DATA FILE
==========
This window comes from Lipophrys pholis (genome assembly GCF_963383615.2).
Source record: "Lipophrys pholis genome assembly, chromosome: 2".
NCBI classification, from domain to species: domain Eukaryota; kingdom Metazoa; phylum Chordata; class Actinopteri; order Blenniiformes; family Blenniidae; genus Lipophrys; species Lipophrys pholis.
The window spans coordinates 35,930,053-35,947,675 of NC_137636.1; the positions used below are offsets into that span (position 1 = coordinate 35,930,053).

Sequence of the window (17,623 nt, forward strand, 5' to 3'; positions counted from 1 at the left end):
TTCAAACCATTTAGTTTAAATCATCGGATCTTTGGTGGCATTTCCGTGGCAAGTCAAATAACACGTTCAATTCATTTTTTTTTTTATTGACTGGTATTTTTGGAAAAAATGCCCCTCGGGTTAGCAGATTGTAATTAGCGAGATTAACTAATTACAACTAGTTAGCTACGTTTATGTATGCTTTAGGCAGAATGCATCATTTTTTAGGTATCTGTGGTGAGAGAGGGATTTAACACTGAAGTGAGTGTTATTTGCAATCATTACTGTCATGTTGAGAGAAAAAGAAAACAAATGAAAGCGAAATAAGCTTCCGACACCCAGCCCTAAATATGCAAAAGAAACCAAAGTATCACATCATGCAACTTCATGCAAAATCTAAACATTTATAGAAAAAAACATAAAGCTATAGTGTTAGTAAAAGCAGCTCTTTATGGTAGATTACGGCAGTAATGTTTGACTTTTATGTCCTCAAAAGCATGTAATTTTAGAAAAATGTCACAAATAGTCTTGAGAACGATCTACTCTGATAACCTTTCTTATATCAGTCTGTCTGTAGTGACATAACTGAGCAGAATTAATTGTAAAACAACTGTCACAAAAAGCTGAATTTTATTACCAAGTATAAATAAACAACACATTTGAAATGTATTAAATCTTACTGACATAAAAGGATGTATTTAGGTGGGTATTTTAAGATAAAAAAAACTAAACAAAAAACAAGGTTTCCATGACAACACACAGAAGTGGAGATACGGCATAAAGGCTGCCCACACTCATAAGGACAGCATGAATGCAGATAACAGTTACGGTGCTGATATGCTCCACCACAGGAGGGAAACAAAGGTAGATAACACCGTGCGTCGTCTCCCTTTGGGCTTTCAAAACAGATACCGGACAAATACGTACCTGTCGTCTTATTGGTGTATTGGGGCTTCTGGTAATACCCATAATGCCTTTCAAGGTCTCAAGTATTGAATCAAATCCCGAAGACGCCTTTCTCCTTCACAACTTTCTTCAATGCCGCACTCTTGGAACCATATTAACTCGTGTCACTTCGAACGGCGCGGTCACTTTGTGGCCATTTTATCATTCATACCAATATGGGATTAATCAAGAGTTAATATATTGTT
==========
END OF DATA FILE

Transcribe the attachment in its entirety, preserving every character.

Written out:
This window comes from Lipophrys pholis (genome assembly GCF_963383615.2).
Source record: "Lipophrys pholis genome assembly, chromosome: 2".
NCBI classification, from domain to species: domain Eukaryota; kingdom Metazoa; phylum Chordata; class Actinopteri; order Blenniiformes; family Blenniidae; genus Lipophrys; species Lipophrys pholis.
The window spans coordinates 35,930,053-35,947,675 of NC_137636.1; the positions used below are offsets into that span (position 1 = coordinate 35,930,053).

Sequence of the window (17,623 nt, forward strand, 5' to 3'; positions counted from 1 at the left end):
TTCAAACCATTTAGTTTAAATCATCGGATCTTTGGTGGCATTTCCGTGGCAAGTCAAATAACACGTTCAATTCATTTTTTTTTTTATTGACTGGTATTTTTGGAAAAAATGCCCCTCGGGTTAGCAGATTGTAATTAGCGAGATTAACTAATTACAACTAGTTAGCTACGTTTATGTATGCTTTAGGCAGAATGCATCATTTTTTAGGTATCTGTGGTGAGAGAGGGATTTAACACTGAAGTGAGTGTTATTTGCAATCATTACTGTCATGTTGAGAGAAAAAGAAAACAAATGAAAGCGAAATAAGCTTCCGACACCCAGCCCTAAATATGCAAAAGAAACCAAAGTATCACATCATGCAACTTCATGCAAAATCTAAACATTTATAGAAAAAAACATAAAGCTATAGTGTTAGTAAAAGCAGCTCTTTATGGTAGATTACGGCAGTAATGTTTGACTTTTATGTCCTCAAAAGCATGTAATTTTAGAAAAATGTCACAAATAGTCTTGAGAACGATCTACTCTGATAACCTTTCTTATATCAGTCTGTCTGTAGTGACATAACTGAGCAGAATTAATTGTAAAACAACTGTCACAAAAAGCTGAATTTTATTACCAAGTATAAATAAACAACACATTTGAAATGTATTAAATCTTACTGACATAAAAGGATGTATTTAGGTGGGTATTTTAAGATAAAAAAAACTAAACAAAAAACAAGGTTTCCATGACAACACACAGAAGTGGAGATACGGCATAAAGGCTGCCCACACTCATAAGGACAGCATGAATGCAGATAACAGTTACGGTGCTGATATGCTCCACCACAGGAGGGAAACAAAGGTAGATAACACCGTGCGTCGTCTCCCTTTGGGCTTTCAAAACAGATACCGGACAAATACGTACCTGTCGTCTTATTGGTGTATTGGGGCTTCTGGTAATACCCATAATGCCTTTCAAGGTCTCAAGTATTGAATCAAATCCCGAAGACGCCTTTCTCCTTCACAACTTTCTTCAATGCCGCACTCTTGGAACCATATTAACTCGTGTCACTTCGAACGGCGCGGTCACTTTGTGGCCATTTTATCATTCATACCAATATGGGATTAATCAAGAGTTAATATATTGTT